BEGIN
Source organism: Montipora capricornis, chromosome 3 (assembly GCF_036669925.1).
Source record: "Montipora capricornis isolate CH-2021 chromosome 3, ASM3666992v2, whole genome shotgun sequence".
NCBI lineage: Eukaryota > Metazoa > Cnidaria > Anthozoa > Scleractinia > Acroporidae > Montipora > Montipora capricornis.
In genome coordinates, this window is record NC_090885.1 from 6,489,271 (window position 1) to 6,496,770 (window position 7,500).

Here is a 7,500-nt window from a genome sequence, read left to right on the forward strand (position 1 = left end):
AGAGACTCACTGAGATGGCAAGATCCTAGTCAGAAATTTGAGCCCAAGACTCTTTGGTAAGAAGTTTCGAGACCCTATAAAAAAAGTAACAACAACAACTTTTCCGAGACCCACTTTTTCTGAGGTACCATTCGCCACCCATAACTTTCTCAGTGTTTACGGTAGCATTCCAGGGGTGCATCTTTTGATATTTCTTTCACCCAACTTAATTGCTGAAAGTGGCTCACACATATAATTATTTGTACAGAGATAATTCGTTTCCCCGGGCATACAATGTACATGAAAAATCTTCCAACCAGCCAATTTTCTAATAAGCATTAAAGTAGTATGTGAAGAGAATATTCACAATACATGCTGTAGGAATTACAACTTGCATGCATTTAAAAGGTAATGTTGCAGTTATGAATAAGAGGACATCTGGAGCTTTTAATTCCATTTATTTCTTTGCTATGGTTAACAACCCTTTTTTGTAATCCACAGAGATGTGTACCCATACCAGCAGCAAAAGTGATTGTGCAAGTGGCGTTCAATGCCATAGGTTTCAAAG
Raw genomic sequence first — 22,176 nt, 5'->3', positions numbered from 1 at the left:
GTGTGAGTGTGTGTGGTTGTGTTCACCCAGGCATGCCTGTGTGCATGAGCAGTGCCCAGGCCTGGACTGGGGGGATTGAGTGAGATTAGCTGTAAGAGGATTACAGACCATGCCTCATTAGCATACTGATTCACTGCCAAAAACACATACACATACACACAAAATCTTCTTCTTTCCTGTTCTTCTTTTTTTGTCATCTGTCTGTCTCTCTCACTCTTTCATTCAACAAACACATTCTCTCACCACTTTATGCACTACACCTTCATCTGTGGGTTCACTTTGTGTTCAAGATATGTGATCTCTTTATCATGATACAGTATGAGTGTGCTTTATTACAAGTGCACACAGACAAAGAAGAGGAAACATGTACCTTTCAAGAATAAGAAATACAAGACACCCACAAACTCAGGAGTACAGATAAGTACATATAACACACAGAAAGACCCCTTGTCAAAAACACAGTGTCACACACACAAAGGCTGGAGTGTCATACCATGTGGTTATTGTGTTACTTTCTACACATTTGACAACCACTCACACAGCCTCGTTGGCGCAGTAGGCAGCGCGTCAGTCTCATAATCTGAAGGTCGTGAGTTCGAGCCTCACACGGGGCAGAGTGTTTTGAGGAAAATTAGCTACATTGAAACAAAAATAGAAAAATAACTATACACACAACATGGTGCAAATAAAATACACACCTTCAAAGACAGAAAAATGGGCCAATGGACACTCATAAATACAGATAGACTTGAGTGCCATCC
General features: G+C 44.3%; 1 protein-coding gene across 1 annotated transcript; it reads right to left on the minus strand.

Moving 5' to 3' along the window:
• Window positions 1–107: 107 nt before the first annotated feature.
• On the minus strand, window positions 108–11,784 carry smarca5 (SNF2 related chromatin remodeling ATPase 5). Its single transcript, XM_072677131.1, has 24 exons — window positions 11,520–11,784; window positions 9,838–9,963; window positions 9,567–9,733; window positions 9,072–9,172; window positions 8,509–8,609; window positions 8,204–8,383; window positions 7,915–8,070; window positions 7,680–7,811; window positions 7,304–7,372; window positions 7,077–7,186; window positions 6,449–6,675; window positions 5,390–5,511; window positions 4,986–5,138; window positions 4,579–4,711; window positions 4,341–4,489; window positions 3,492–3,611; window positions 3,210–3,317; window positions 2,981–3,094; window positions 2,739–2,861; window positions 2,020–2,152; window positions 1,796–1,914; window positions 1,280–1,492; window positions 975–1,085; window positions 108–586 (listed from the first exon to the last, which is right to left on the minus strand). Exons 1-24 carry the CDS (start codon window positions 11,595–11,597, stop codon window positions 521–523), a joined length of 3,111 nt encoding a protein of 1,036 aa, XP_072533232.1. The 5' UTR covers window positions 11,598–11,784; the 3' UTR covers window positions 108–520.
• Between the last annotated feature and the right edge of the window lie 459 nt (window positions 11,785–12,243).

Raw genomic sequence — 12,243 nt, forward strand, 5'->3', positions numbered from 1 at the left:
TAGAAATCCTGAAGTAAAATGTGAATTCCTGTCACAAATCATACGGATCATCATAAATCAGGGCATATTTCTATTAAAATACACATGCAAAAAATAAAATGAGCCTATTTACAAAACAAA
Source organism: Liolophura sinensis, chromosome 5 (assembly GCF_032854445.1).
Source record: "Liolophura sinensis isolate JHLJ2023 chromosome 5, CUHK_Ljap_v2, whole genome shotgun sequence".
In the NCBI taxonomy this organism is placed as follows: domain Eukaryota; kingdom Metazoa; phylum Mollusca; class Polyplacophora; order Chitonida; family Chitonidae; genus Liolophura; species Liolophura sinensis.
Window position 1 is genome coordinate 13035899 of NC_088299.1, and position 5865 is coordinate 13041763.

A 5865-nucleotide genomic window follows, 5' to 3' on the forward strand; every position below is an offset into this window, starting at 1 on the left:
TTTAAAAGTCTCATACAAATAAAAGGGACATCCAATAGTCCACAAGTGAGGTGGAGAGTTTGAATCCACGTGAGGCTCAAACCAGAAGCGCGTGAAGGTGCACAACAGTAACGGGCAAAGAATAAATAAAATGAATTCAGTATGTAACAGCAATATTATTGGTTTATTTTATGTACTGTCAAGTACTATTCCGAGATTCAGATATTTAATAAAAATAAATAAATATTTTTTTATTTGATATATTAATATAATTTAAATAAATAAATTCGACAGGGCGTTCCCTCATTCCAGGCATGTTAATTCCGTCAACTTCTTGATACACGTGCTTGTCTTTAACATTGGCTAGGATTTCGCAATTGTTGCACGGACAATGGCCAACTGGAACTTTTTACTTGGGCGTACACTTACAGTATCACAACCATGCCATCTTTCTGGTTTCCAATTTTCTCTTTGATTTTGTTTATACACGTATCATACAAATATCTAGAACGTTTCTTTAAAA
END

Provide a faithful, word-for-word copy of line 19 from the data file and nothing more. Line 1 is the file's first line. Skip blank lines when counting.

Window position 1 is genome coordinate 13035899 of NC_088299.1, and position 5865 is coordinate 13041763.